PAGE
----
I believe it’s better to have another process responsible for ensuring the cache is up-to-date and also handle cases where there are failures in the network.

Also I would put the network call inside a Task or a TaskSupervisor do an async_nolink on it and if it comes back success great it updates the cache if not it leaves the cache alone.

The process that manages the updating should not die because of a failed network call.

     ^ 1.)
     | async call (Task.Supervisor.async_nolink)
-------------- 2.)update ---------             -----------
| Updater    |---------->| Cache |<-----------| Consumer |
--------------           ---------             -----------

Consumer will get {:ok, result} or {:error, :not_found} or {:ok, nil}

however you choose to handle it. 

The Cache and Updater will start at the application start successfully since it’s not doing anything that will make it fail. SO it will always be able to respond to cast/call

@LostKobrakai @zacksiri

After researching more about it, I found a similar discussion about having an expensive init(the original discussion doesnt talk about the failing of init function), that discussion there also, includes about a race conditions a genserver is having when been called without initialization.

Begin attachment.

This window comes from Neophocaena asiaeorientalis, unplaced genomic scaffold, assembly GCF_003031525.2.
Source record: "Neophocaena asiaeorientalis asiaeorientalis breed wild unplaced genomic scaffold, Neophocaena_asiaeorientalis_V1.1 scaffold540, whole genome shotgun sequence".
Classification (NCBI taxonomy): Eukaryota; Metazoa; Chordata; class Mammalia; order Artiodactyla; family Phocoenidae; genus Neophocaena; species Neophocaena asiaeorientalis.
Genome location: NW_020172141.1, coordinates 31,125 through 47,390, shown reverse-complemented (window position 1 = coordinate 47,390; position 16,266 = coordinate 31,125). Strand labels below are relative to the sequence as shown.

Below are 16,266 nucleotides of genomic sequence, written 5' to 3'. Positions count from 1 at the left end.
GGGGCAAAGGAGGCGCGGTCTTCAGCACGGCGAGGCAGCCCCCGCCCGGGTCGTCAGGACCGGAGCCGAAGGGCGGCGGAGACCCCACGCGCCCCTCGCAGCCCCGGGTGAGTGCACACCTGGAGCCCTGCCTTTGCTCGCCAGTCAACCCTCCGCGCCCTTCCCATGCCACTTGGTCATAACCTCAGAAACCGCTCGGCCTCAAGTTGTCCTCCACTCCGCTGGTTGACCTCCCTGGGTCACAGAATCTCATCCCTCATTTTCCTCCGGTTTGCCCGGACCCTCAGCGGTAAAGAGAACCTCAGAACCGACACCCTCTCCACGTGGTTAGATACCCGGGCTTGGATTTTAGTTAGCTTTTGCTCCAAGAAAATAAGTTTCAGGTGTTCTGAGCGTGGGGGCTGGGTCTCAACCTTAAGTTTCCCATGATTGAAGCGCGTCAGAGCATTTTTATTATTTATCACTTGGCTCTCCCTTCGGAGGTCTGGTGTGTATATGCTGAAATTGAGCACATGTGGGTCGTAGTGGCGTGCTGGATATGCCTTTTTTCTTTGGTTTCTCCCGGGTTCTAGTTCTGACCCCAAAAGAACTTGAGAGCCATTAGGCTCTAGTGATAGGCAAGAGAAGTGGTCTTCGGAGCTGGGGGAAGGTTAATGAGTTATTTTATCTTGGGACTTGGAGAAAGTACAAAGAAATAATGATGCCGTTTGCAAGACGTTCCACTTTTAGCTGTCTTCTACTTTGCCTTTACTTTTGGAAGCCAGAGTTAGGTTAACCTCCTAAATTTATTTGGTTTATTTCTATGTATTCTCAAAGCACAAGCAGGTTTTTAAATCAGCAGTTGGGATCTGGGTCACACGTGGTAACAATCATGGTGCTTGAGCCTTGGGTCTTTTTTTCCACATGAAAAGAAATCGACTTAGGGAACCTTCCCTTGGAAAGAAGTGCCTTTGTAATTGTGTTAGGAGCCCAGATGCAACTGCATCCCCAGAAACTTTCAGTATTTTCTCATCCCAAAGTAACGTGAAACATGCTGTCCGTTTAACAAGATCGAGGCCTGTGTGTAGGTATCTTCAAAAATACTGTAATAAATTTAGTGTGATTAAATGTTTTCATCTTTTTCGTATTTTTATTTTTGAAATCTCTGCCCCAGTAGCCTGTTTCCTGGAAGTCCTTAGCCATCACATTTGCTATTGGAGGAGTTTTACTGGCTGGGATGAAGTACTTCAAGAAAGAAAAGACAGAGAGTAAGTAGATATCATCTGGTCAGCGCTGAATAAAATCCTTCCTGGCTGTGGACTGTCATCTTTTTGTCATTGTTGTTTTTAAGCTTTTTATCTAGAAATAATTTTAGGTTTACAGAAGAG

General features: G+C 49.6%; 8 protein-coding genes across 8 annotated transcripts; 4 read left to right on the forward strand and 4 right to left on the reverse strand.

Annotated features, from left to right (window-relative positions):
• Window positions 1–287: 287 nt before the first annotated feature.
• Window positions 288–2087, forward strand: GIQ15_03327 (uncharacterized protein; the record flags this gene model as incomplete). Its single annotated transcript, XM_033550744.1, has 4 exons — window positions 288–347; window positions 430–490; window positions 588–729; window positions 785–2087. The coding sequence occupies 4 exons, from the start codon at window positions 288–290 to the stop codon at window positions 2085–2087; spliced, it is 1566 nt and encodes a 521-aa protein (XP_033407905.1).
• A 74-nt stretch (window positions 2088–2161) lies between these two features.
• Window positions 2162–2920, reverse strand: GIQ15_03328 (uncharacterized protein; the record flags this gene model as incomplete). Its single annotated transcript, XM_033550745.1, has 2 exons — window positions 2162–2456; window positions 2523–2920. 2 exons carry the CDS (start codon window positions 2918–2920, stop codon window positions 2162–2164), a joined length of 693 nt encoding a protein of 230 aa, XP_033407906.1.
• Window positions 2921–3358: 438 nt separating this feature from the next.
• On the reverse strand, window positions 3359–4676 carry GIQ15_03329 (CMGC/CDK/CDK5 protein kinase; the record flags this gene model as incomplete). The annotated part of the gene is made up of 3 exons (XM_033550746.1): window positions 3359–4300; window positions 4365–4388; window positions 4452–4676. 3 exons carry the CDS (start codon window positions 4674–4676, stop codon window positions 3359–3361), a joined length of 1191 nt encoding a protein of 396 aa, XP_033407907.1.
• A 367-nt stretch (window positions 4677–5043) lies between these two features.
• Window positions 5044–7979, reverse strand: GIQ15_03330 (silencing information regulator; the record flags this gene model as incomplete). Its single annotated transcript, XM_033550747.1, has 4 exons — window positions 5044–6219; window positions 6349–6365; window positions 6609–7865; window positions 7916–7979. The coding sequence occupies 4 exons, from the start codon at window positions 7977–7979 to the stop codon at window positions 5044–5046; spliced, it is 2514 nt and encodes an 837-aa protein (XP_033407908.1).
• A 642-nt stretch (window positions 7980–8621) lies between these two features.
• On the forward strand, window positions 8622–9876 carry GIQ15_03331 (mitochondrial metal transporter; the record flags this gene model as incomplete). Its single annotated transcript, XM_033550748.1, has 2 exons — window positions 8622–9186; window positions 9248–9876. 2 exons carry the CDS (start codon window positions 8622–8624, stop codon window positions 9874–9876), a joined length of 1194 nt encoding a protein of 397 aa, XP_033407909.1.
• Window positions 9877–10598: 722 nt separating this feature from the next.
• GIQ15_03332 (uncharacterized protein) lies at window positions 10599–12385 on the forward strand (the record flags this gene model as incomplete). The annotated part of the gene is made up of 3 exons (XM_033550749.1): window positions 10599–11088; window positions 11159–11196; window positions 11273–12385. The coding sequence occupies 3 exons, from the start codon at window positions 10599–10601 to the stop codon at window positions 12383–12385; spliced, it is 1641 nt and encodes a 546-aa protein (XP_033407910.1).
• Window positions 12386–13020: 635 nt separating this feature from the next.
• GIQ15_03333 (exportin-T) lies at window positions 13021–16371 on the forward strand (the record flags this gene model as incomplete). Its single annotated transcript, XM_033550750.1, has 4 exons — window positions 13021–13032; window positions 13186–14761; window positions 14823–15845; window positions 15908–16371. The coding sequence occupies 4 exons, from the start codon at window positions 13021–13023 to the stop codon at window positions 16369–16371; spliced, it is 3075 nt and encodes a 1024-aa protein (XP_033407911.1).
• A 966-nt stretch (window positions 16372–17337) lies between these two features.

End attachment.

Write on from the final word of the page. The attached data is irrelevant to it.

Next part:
the discussion can be read from here https://groups.google.com/forum/m/#!topic/elixir-lang-core/fLdVQDZcFo0

In the discussion there are words like post_init and delay_init and :gen_statem that are proposals and could be implemented for expensive init.

Eventhough, in that discussion there is no final solution. But I think the main cause of the problem in that discussion is conceptually same as what i presenting here.

Which is why your init callback should not be expensive. Also the Application module ensures all the processes in the Application supervision tree is started before the app is considered “started” there is a reason why there are functions like “ensure_all_started” in the Application module.